and he was no longer allowed to voice his opinions. Mark Twain was “revolted by the

brutal treatment of the Chinese in San Francisco, and damned the mobs that hunted them

as victims.” (Meltzer 45) He found that the authorities there did not protect the

immigrants, as they should. The newspaper would not print his views, which were

somewhat negative, of the police and politicians in the area. He found himself sending

them to the Enterprise so the public could find out what was really happening where they

lived. Mark Twain continued to report on San Francisco through the Enterprise, and

because of the magnitude of his attacks of the city‟s corruption the police chief decided to

sue the newspaper for libel.

       Mark Twain had a lot of ideas in his lifetime and was happy to share them with

the world. Through his time as an author, lecturer, and reporter Mark Twain helped

society to truly understand the issues that they faced. No matter whether he was in

Hawaii on a vacation or India on a lecturing tour Mark Twain let others know about what

he saw going on. Writer, David McCullough once said, “Real success is finding your

life work in the work that you love.” (Moncur) Mark Twain found real success, and in

doing so, he achieved the true American dream.
                            Works Cited
Meltzer, Milton. Mark Twain: A Writer‟s Life. New York, London, Toronto, Sydney:

       Watts, 1985.



Moncur, Michael. Quotations by Author. 2000. October 25, 2004.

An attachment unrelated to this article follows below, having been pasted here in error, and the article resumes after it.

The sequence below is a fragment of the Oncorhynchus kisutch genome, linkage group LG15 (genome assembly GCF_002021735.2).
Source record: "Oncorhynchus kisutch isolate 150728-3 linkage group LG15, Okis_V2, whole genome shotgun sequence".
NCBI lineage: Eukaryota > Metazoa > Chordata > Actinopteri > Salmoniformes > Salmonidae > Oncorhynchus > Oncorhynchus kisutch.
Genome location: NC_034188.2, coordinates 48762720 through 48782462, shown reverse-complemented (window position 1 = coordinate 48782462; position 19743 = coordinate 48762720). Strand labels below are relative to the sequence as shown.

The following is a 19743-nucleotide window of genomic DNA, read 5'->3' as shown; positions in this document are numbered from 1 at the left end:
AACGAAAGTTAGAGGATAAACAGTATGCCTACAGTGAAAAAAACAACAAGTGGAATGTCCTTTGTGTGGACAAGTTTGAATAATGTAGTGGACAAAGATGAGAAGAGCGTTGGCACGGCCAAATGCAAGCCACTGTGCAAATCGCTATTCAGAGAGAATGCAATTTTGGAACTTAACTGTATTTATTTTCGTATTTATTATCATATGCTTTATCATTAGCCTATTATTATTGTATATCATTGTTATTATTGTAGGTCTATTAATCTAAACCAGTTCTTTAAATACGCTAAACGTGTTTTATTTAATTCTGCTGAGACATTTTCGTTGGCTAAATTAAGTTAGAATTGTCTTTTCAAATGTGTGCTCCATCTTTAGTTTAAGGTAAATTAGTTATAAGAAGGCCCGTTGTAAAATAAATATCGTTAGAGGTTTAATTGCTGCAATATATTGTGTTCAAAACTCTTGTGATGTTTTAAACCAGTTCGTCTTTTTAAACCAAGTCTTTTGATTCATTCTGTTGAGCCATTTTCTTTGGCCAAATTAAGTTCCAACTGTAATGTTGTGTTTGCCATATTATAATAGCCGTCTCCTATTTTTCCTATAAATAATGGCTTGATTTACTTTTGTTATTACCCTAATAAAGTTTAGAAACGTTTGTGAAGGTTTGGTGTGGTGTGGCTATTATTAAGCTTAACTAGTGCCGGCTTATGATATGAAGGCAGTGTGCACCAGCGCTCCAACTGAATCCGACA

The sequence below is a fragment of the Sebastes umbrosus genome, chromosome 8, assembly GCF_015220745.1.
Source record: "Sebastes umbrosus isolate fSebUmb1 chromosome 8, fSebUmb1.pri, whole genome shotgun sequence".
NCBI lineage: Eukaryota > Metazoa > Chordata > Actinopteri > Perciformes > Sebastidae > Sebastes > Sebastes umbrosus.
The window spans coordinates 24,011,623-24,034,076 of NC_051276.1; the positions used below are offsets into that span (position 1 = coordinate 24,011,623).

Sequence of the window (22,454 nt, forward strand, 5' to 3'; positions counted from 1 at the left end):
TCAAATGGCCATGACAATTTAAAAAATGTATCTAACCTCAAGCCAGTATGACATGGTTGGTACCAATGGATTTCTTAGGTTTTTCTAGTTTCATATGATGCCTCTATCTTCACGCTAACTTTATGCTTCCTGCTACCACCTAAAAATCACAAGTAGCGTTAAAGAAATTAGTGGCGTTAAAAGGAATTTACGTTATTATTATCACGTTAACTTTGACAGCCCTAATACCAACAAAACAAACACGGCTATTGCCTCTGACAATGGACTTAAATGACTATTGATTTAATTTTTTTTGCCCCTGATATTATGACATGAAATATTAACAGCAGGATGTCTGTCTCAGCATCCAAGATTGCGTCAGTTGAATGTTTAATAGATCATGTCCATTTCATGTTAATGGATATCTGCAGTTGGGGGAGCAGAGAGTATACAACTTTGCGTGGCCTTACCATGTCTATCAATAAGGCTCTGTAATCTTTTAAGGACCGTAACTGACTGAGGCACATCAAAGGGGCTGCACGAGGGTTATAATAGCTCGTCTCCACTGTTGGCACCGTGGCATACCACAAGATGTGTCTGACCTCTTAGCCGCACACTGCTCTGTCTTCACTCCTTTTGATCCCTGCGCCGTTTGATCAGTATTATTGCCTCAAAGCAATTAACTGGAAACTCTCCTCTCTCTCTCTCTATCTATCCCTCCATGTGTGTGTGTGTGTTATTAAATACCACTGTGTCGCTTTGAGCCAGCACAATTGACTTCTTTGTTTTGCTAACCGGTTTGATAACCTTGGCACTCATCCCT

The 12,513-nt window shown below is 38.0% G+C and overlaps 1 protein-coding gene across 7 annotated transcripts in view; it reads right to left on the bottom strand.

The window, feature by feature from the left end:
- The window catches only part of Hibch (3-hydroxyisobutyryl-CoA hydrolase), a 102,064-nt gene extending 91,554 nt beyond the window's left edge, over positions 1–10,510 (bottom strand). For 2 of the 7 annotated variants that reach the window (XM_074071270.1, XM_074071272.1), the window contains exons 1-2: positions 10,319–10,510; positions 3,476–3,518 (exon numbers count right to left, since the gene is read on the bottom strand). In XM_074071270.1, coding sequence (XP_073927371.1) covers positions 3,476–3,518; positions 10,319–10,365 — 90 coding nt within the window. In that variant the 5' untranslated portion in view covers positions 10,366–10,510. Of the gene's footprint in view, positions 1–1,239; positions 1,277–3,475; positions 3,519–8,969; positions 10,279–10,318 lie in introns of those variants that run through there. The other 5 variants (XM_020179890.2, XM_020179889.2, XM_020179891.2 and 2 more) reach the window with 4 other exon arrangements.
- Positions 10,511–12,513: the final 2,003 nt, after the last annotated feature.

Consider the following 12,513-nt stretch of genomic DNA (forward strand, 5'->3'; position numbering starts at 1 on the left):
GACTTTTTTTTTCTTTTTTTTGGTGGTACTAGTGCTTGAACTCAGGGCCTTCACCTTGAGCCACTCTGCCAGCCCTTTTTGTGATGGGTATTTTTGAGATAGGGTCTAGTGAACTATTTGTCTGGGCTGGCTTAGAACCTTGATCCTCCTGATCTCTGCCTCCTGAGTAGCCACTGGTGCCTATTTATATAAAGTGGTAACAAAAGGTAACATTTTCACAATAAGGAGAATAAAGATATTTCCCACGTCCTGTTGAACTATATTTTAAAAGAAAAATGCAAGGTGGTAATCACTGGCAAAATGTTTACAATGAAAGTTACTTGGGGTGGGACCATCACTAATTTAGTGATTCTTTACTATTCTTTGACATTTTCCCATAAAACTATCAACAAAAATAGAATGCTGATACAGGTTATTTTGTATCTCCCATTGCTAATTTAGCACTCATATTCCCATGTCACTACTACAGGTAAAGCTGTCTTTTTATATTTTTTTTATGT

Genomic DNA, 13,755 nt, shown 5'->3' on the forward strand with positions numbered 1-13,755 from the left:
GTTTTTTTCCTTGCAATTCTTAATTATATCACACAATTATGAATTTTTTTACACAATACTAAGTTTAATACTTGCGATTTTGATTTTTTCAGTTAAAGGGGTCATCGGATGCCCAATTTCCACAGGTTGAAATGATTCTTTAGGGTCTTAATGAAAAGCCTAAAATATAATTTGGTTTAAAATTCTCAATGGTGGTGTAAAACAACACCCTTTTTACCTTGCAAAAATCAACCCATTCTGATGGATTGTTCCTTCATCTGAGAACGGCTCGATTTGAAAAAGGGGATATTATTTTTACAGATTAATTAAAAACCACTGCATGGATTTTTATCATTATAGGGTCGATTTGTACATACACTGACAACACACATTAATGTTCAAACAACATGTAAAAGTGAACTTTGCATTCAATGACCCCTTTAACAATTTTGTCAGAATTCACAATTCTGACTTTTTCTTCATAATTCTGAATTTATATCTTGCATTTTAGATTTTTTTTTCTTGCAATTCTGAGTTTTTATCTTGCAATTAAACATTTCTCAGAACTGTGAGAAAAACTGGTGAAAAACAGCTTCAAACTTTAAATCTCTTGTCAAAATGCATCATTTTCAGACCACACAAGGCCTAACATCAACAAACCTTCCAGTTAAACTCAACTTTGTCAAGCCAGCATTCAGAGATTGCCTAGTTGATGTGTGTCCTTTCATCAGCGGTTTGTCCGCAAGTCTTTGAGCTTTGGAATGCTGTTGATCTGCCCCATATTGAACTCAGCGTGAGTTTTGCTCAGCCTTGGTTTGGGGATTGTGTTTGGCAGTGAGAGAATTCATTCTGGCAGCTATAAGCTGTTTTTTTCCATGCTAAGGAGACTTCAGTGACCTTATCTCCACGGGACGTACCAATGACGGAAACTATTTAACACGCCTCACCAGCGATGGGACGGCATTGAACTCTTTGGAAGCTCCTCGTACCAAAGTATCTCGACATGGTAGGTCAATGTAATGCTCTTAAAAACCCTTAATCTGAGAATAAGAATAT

<http://quotationspage.com/quotes/David_McCullough>.



Schmidt, Barbara. American-“I am the American”-misattributed quotes. April 9, 1997.

       October 25, 2004. <http://www.twainquotes.com/American.html>.



Schmidt. Barbara. Patriotism. April 9, 1997. October 25, 2004.

       <http://www.twainquotes.com/American.html>.



Smillie, Jenny, and Dedman, Kim. Travel Quotes. December 11, 2000.

       October 25, 2004. <http://www.members.tripod.com/jsmillie/quotes.htm>.



Twain, Mark. “Report to the Enterprise: Nevada‟s Constitutional Convention.”

       Enterprise. 1863: page 1. Territorial Enterprise. Watertown, WI. October 25,

       2004.

       <http://www.territorial-enterprise.com/mt_con.htm>.



Ward, Geoffrey C., and Duncon, Dayton. Mark Twain: An Illustrated Biography. New

       Knopf, 2001.
Armentrout, David & Patricia. Mark Twain Discover The Life Of An American Legend.

      Vero Beach, Florida: Rourke Publishing LLC, 2004.



Rikhoff, Jean. Mark Twain. Chicago: Encyclopedia Britannica, INC, 1961.

				
DOCUMENT INFO
Description: Mark Twain was influential as an author, lecturer and reporter. This report discusses these three areas of Mark Twain's life.